In secondary streets of the Village then you will find various shops and craft studios, and of course private homes of residents.

* Due to the fragility of the cobblestones and the narrowness of the streets, the access is completely closed to traffic; However, you can park cars and buses in the two comfortable outdoor parking, free unguarded.
** Derived inside the tower said “dell’Opizzone”, the ancient Donjon of the Village.
*** Among the beautiful historic spaces that host it, of great interest is the fifteenth-century hall of the “Scuderia Rurale”, in which in the past were sheltered the animals used in the cultivation of the feud.



The Rivalta’s Castle, besides being the most important building and characteristic of the Village, it is one of the major monuments of Piacenza; real highlight of the province for architectural originality, historical importance and location, it is also distinguished by the rich program of events and organized routes.

The guided tour starts from the ticket office * alongside the church square, and includes:

  • the park and the eighteenth-century façade of the residence
  • the arcaded courtyard with the staircase and the gallery
  • the main hall, the dining room and bedrooms
  • Art gallery and the billiard room
  • the kitchens, the cellar and the prisons

Lastly the discovery of the castle is not complete without museums dedicated to the Battle of Lepanto, to the military costume, to the holy art and to the explorations, without forgetting the ascent to the famous “Torresino”, the true symbol of Rivalta, inextricably linked to gloomy rumors and the figure of the famous architect son of Pietro Antonio Solari Guiniforte.**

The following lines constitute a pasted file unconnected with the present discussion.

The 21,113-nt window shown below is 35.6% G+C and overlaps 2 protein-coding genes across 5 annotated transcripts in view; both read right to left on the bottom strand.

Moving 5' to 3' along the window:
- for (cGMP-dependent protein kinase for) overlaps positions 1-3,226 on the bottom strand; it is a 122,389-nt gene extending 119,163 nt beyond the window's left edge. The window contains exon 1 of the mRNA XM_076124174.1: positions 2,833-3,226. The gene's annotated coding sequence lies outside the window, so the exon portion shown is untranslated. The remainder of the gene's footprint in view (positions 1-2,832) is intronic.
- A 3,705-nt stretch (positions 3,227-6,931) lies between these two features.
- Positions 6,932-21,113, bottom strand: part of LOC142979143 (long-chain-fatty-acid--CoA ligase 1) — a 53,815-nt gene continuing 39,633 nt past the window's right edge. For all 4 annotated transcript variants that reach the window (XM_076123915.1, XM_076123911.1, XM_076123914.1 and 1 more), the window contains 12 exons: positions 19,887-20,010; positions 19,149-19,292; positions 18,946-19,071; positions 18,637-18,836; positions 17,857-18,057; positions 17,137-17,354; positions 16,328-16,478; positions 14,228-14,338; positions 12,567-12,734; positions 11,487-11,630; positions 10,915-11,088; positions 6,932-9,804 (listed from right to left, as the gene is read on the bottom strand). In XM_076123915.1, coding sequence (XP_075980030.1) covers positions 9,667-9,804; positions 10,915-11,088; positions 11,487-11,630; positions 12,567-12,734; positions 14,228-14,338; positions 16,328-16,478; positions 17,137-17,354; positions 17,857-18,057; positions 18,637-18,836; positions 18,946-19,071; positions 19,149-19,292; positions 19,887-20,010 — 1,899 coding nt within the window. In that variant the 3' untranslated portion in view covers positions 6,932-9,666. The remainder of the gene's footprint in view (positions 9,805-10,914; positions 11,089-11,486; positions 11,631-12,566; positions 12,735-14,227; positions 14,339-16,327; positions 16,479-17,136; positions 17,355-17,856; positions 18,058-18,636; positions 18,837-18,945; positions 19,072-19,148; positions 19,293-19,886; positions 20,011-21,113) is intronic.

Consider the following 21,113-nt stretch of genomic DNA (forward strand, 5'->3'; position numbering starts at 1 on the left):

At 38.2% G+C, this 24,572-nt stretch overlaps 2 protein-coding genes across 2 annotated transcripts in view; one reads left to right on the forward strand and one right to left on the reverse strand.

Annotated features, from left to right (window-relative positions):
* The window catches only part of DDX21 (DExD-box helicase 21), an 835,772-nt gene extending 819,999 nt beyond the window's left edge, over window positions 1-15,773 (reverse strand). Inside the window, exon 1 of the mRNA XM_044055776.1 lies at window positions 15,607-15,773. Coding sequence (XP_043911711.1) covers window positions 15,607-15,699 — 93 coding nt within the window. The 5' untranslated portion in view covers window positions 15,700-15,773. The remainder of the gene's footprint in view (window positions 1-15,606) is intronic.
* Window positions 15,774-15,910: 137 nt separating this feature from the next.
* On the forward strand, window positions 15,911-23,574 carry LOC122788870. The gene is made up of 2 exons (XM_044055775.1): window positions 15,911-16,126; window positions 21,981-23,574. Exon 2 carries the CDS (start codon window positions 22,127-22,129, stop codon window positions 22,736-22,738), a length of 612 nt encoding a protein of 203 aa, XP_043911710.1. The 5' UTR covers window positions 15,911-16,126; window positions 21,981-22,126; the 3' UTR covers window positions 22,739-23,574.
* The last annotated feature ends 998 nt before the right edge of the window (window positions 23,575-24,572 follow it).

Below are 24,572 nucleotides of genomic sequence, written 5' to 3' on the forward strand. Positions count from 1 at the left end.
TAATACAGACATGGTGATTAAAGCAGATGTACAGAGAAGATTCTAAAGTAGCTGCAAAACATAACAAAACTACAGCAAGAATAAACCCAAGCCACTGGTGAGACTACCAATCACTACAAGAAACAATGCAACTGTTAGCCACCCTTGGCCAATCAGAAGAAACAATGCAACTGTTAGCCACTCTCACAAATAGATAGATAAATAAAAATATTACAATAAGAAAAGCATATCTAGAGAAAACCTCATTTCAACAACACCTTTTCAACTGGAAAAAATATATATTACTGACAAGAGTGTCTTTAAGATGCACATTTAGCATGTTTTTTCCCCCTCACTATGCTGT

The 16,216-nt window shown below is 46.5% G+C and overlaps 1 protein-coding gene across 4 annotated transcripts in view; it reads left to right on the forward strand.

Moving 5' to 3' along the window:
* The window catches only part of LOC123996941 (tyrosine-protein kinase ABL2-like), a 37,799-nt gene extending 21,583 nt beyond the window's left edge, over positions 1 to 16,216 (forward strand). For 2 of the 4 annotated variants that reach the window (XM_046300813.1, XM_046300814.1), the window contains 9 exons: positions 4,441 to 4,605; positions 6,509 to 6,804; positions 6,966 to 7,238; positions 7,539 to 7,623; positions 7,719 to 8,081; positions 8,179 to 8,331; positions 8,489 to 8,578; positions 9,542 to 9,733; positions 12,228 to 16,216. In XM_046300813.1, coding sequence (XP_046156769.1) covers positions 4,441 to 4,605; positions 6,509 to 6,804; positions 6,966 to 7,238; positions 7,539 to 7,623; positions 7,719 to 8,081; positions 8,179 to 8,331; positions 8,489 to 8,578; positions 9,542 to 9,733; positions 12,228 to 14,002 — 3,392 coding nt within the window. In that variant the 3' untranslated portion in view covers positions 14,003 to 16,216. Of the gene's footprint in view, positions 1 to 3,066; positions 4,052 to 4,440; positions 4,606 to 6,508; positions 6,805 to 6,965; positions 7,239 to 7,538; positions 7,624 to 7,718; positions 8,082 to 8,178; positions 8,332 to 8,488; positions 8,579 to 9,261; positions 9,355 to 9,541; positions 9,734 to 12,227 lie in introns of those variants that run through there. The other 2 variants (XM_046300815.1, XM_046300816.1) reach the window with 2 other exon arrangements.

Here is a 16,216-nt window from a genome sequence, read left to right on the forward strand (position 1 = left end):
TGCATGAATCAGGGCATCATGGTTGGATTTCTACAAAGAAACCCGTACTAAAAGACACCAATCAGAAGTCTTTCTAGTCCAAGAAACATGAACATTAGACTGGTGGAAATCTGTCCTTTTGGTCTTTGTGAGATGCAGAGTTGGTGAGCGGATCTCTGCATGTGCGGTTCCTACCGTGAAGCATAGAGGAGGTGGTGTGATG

* For any information concerning the opening days, the visiting hours, the tariffs and discounts applied, please refer to the official website of the castle or the answer phone number provided.
** They said that the hollow interior of the tower, still bristling with metal spikes, was a death trap for unsuspecting enemies of the prince, attracted the highest point of the castle with an apology and then pushed down without the possibility of salvation. The design of the structure would be attributed to Pietro Antonio Solari, known in Russia as Pyotr Antonin Frjazin because called by the Tsar to build defensive towers of the Kremlin, died in Moscow in 1493.